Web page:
How to Get Through Your First Days Sober

How to Get Through Your First Days Sober

Those first few days of sobriety are challenging but essential. Stay the course with these tips for getting through those first days sober.

If you have made the powerful and life-changing decision to quit drinking, then congratulations are in order. These first few days sober will be the beginning of a happier, healthier, and longer life.

However, the first few days can also be the most challenging for any struggling alcoholic. Immediately after you stop drinking is when your body will feel the most severe symptoms and withdrawal effects.

However, with the right plan in place, you'll be able to come out on the other side a few days later feeling stronger and more determined than ever. Here are the essential tips for getting through your first 1 week sober. 

1. Assess Your Symptoms 

Your first day after quitting drinking should be spent taking stock. If you have been drinking for a particularly long period, you may not be aware of just how addicted you are.

Day one of sobriety is the time to note your symptoms and assess whether you might need medical treatment. Anxiety, insomnia, nausea, and irritability are all completely normal.

However, if you're experiencing severe shakes, head pains, fatigue, or difficulty moving, you may be having severe withdrawal. If this is the case, see a doctor immediately, as the results can be very dangerous if not treated.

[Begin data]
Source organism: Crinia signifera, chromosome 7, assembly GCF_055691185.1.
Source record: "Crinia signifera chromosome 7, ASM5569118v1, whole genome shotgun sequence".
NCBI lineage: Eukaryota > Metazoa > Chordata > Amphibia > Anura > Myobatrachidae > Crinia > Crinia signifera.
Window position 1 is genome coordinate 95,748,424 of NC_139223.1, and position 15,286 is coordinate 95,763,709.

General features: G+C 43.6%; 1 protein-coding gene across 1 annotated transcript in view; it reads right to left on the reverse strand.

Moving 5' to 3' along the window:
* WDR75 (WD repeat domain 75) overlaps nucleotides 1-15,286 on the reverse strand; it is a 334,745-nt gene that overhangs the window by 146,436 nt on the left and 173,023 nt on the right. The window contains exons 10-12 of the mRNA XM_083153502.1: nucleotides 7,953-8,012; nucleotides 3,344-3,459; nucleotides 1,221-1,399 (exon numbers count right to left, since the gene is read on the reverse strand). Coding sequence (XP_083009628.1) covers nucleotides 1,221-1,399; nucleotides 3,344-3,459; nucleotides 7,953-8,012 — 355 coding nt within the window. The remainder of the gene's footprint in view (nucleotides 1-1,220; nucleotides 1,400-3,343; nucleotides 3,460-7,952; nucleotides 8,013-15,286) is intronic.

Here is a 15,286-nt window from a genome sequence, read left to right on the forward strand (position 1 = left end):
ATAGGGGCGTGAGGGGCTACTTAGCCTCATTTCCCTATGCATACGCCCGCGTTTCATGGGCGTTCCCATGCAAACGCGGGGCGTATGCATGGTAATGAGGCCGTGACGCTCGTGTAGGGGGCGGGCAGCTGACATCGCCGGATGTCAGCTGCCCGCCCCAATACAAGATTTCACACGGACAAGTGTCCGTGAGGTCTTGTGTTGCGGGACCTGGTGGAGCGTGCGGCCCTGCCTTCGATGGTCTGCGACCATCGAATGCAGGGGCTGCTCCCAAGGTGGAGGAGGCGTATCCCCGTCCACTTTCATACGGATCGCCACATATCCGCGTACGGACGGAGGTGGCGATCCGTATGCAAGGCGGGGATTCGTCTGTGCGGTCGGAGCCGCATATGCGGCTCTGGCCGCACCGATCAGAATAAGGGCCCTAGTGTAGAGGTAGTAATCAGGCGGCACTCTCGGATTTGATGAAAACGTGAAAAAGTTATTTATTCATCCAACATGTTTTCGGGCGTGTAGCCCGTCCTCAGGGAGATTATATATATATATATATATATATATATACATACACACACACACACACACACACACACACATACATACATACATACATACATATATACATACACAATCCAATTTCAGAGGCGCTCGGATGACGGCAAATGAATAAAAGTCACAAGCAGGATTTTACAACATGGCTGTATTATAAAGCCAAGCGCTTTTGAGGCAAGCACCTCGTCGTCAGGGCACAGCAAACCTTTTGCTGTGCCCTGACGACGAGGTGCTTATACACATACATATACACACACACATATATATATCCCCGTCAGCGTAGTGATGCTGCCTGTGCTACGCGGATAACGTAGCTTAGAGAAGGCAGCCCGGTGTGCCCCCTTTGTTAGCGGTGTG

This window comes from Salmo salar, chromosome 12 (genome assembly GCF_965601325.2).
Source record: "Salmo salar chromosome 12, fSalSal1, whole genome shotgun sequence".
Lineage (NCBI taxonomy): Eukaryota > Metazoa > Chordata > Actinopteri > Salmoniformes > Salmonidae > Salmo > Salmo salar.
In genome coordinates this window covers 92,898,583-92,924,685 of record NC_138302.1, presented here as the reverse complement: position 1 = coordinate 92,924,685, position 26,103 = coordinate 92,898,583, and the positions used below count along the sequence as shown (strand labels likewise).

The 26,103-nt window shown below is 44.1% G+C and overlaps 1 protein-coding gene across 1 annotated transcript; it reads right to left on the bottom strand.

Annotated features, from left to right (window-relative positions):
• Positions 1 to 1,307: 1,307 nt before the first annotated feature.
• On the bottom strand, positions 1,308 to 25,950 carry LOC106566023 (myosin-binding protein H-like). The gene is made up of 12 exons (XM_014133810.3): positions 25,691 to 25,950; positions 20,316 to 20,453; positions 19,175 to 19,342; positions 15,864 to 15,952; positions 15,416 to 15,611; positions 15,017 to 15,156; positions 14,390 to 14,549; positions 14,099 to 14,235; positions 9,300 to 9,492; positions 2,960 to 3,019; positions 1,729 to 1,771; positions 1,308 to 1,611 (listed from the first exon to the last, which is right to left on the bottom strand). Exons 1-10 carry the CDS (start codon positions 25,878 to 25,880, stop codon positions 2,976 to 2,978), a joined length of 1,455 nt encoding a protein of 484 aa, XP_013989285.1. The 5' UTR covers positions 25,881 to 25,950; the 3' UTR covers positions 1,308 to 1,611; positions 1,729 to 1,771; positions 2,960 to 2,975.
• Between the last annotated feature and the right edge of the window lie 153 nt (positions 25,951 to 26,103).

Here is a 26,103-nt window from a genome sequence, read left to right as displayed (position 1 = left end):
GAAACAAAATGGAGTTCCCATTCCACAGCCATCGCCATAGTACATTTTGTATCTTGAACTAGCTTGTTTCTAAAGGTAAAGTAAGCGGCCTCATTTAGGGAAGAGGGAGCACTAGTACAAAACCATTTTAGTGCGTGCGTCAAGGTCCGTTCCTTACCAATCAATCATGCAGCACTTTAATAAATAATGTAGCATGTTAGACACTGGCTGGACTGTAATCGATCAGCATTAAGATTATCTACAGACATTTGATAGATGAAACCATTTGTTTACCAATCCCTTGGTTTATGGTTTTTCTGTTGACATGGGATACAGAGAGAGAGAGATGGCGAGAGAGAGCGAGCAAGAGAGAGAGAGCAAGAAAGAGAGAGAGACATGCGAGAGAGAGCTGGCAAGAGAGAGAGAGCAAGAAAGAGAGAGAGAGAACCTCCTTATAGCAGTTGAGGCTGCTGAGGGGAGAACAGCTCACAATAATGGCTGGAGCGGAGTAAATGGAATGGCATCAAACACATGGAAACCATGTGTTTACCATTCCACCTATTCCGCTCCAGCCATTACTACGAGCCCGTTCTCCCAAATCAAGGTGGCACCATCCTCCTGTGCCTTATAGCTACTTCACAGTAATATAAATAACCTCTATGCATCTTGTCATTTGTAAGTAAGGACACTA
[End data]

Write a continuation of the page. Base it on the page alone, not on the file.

2. Take Time Off for Your First Few Days Sober 

Your first 3 or 4 days sober should be spent on yourself and nothing else. Having to deal with a stressful job, college, or care duties will make your sobriety journey more difficult.

Take a few days off work and let people know that you will not be available. You can see supportive friends who understand your situation, but try and avoid any situation where alcohol may be present.

This is the time for you to rest your body. 

3. Go with the Flow 

Your first 5 days sober will be when the most intense emotional symptoms appear. You may be feeling depressed, anxious, and highly irritable. You may also be concerned about your lack of sleep, or constantly thinking about alcohol.

Rather than distracting yourself, the best thing is to let yourself be. Acknowledge these feelings as part of the healing process and understanding that it won't last long at all. 

4. Stay Hydrated and Eat Well

It is critical that you stay hydrated throughout these early days. Drinks lots of water at all times, as this will help flush your body out and relieve your symptoms somewhat.

As a heavy drinker, your body will likely be suffering from mild to extreme dehydration anyway, so this is the time to replenish. In addition, remember to eat healthy, nutritious, liver-cleansing foods.

Three square meals a day are mandatory, but eat more if you feel like it. 

5. Never, Ever Reach for that 'First Drink' 

Perhaps the most important rule that applies from day 1 of sobriety up to the rest of your life. Never, ever, reach for that 'harmless' first drink. You cannot get drunk without your first drink, as the saying goes.

If you indulge yourself in a drink during these days, it is highly likely you will fall off the wagon. It will also set your recovery back and your body will have to start the process all over again.

Avoid alcohol completely and any situations where you think alcohol may be present. 

Celebrate Your Achievement 

Once you have passed through those first days sober, you have achieved something exceptional.

Don't shy away from celebrating the fact that you have made it, and commemorate the occasion with an AA Anniversary Coin. This will serve as something to refer to when you feel tempted in the future.